Johnny Patterson

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John (Johnny) Francis Patterson (1840–1889) was an Irish singer, songwriter and circus entertainer. He is now best known for composing the song "The Garden Where the Praties Grow".[1]

Early life[edit]

He was born in Kilbarron, Feakle, County Clare. Both his parents had died by the time he was three years old and so he was raised by an uncle in Ennis. At the age of 14 he enlisted in the 63rd Regiment of Foot which was based in Limerick at the time. He learned to play various instruments especially piccolo and drums. When a circus came to Limerick he got a part-time job in its band and so bought himself out of the army.

Circus career[edit]

He was soon given a long-term contract by the circus and billed as The Irish Singing Clown. He worked for other circuses in Ireland before crossing to England. Between 1865 and 1867, he was a drummer performing in a circus run by Pablo Fanque, the black English circus proprietor, and John Swallows. He remained with Fanque through 1869, performing in Scotland, Ireland, and England.[2] It was Fanque who effectively launched his career. John Nee, an Irish actor who portrayed Patterson in a 2010 stage production about his life said:

His talent for singing, clowning, and engaging with an audience was immense. He was talent-spotted by Pablo Fanque, who The Beatles sing about in 'Mr Kite' – he was a famous black Yorkshire showman. He saw Johnny in Cork, loved him, and brought him to England.[3]

In Liverpool he met and married a circus bareback rider, Selena Hickey. Around this time he composed the song "The Garden Where the Praties Grow".

United States and after[edit]

His fame grew until he was offered a contract in America in 1876 separating from his wife and family. In the United States he became one of the most famous and highest paid entertainers at the time. He composed several more songs including "The Hat my Father Wore", "Bridget Donoghue", "Shake Hands with your Uncle Dan", "Goodbye Johnny Dear" and "The Stone outside Dan Murphy's Door". At the aged of 45, he was a wealthy man and so returned to Ireland buying a house in Belfast where he was reunited with his wife and family, but Selena died in 1886. He continued performing and created a circus of his own with an Australian called Joe Keeley. In April 1888 he married Bridget Murray at Castlepollard, County Westmeath.[1]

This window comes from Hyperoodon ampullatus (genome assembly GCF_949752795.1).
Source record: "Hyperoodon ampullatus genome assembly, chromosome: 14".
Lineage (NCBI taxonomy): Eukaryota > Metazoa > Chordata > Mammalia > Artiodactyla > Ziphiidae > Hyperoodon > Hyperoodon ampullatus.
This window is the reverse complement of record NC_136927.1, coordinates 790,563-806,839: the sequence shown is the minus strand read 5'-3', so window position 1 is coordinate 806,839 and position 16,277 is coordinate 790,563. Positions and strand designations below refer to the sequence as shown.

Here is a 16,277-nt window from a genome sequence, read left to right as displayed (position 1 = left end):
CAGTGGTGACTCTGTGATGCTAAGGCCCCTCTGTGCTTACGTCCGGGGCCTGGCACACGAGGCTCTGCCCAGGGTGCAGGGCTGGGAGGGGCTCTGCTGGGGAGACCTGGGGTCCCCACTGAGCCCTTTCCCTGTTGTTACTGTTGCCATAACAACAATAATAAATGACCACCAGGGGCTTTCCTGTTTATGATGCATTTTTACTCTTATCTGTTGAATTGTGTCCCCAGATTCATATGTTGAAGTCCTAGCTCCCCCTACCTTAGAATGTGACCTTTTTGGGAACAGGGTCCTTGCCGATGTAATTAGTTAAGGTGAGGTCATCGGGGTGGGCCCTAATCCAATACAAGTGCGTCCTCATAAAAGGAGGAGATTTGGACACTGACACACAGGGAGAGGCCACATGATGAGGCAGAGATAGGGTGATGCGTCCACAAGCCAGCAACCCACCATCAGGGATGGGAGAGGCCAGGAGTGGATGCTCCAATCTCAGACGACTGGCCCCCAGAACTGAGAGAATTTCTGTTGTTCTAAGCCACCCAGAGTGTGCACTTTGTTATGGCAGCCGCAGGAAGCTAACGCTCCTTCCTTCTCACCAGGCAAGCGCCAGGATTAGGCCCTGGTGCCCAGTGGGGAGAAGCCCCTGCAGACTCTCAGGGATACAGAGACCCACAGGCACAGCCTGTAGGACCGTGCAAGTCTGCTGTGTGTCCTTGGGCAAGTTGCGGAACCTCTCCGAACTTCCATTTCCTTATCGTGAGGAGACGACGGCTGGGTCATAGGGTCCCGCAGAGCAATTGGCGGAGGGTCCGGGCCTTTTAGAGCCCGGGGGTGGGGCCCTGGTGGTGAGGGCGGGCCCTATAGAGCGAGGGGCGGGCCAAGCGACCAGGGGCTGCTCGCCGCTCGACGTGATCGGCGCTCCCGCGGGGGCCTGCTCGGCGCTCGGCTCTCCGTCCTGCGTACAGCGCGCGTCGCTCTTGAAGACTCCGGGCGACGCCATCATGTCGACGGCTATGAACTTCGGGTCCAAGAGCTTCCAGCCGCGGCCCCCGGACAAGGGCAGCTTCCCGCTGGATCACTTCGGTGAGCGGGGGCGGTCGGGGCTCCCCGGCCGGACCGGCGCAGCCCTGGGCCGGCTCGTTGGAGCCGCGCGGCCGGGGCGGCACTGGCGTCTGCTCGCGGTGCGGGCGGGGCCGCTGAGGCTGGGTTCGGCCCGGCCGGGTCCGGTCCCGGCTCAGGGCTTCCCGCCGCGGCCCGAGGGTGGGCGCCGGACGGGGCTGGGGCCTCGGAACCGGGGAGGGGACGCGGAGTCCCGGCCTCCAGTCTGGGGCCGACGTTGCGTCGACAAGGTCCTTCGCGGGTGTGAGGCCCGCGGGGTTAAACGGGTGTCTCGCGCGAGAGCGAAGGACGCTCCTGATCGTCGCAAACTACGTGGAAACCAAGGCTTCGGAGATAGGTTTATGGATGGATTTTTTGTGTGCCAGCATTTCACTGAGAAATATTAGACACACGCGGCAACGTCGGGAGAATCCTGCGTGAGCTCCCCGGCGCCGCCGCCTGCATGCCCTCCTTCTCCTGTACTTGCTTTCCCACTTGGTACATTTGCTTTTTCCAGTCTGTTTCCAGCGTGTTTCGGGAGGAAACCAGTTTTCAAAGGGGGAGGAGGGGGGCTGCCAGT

Death and legacy[edit]

His political opinions expressed in a song (he wanted Protestants and Catholics to live together peacefully) caused a fight at one performance. Patterson was hit on the head by an iron bar and was kicked. He died from his injuries at Tralee on 31 May 1889 at the age of 49.

Johnny Patterson's songs have been recorded by numerous artists over the years, including his great-grandson Duncan Patterson, and several plays have been produced about his life. He was a character in Stewart Parker's play Heavenly Bodies along with the figure of Dion Boucicault representing two different sides of the Irish theatre. The Barabbas theatre group produced Johnny Patterson: The Singing Irish Clown in 2010 and Johnny Patterson the Musical was written about his life and relationship with Bridget Donoghue by Declan Mangan and Mick Jones in 2009.[4] Johnny Patterson also had the honour of being painted by the famous Irish artist Jack Yeats in the 1928 painting The Singing Clown.

In 1985 a local committee, chaired by Sean Seosamh O Conchubhair (Tralee), erected a memorial in Tralee's New Cemetery to commemorate his interment there. The plaque was unveiled by Dick Spring and Johnny Patterson's granddaughter.


  1. ^ a b "Clare Library". Retrieved 17 March 2017.
  2. ^ Gretchen Holrook Gerzina, Editor, "Black Victorians-Black Victoriana" (Rutgers University Press: New Brunswick, NJ, 2003)
  3. ^ Charlie Mcbride (6 May 2010). "The Singing Irish Clown". The Galway Advertiser. Retrieved 28 June 2011.
  4. ^ "Web site of the musical". Archived from the original on 19 December 2016. Retrieved 17 March 2017.